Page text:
South Korea To Build World’s Largest Wind Farm!

Mar 26, 2021by Olivia - F&F

The tiny nation of South Korea — renowned for its Kimchi, K-pop, and K-dramas — is set to build the world’s largest offshore wind farm!

As part of its long-term plan to become a carbon-neutral nation by 2050, South Korea has announced its AUD$56 billion plans to build the 8.2 gigawatts (GW) wind farm off the coast of Sinan in the Yellow Sea. 

The massive renewable energy project, set to be completed by 2030, will provide up to 5,600 jobs and boost the nation’s wind capacity to 8.2GW — the same amount of energy produced by six nuclear reactors!

“With this project, we are accelerating the eco-friendly energy transition and moving more vigorously toward carbon neutrality,” said President Moon Jae-in on the announcement of the new wind farm.  

This is such a positive step in the right direction for South Korea to reduce its emissions and fight climate change! Let’s take a look at how this announcement plays into the global transition to renewable energy.

Why do we need Renewable Energy?Why do we need Renewable Energy?

Why do we need Renewable Energy?

Transitioning away from fossil fuels and towards renewable energy sources (solar, wind, hydropower) is critical in the fight against climate change! 

We’ve seen a massive shift recently — more countries are committing to reach net-zero emissions by 2050, and to do this, they’re announcing bold plans to boost renewable electricity capacity and phase out fossil fuels (coal, oil and gas).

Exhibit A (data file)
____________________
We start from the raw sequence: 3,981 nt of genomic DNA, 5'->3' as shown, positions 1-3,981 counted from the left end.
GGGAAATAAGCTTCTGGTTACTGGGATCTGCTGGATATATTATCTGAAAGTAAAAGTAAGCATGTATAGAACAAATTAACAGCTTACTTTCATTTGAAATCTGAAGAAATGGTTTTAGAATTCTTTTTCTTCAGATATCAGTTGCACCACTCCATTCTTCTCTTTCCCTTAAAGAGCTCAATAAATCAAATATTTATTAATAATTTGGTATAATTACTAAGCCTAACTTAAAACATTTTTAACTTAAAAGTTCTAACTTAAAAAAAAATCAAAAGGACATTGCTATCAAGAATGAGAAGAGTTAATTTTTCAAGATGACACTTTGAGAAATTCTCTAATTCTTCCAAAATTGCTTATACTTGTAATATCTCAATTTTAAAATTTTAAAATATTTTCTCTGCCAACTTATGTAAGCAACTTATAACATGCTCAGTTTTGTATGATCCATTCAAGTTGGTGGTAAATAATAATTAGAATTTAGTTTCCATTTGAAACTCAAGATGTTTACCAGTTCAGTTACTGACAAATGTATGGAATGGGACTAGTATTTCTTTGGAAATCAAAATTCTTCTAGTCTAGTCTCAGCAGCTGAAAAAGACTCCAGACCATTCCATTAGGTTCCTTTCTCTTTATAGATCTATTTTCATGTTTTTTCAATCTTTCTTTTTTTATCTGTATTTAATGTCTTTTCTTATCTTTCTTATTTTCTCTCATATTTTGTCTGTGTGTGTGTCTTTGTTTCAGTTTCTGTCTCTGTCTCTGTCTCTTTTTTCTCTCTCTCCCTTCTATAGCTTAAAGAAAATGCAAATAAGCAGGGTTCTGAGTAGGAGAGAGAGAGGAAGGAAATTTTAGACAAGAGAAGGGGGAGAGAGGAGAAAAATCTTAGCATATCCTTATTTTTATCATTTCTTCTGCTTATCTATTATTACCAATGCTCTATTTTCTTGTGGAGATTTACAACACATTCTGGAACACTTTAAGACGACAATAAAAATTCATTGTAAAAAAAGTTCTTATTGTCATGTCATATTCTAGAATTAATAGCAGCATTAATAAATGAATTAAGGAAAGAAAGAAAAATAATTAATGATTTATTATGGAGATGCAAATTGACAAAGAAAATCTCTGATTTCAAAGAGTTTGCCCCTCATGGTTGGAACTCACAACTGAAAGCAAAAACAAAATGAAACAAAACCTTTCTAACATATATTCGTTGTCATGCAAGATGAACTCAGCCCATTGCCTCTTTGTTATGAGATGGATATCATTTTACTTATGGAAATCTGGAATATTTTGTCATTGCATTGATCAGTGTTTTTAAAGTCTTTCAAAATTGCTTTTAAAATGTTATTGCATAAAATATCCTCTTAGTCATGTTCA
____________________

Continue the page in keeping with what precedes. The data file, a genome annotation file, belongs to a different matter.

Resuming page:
What are Green New Deals?What are Green New Deals?

What Are Green New Deals?

Many global governments are developing their own version of a ‘Green New Deal’, which is basically a roadmap to build a clean, green economy, reduce emissions and create sustainable jobs. Through Green New Deals and clear, effective climate policies — the market is given the green light to invest in and build new solar, wind, hydro and battery storage projects. 

By increasing the share of electricity that comes from renewables, countries are able to sharply reduce their electricity-related greenhouse gas emissions (which is usually the biggest source of emissions!). Take a look here to see how other countries are investing in ways to reduce their emissions.  

President Moon Jae-inPresident Moon Jae-in

South Korea’s Green New Deal

In October of 2020, President Moon Jae-in announced South Korea’s commitment to reach net-zero emissions by 2050. Part of achieving this commitment is outlined in its Green New Deal; the Covid-19 recovery plan that will accelerate the transition to renewable energy and more green infrastructure. 

Around US$61.9 billion will be invested by the treasury, local governments and the private sector to create 319,000 jobs by 2022 and 659,000 jobs by 2025! These jobs will be created through new solar and wind farms, innovative technologies and “microgrid communities” — which will create decentralised renewable energy and storage solutions in regional areas. 

South Korea electric carsSouth Korea electric cars

South Korea Has A Lot Of Work To Do

They’ve got big plans for electric vehicles (EVs), too — setting a target of 1.13 million EVs on Korean roads plus 15,000-30,000 EV charging stations installed by 2025!

As the world’s fourth-largest importer of coal, South Korea has a big job ahead of them. To meet the targets of the Paris Agreement, South Korea must phase out all coal-power by 2029. But, with its clear plans to become “one of the world’s top five offshore wind energy powerhouses by 2030”, we definitely think South Korea is on the right track!


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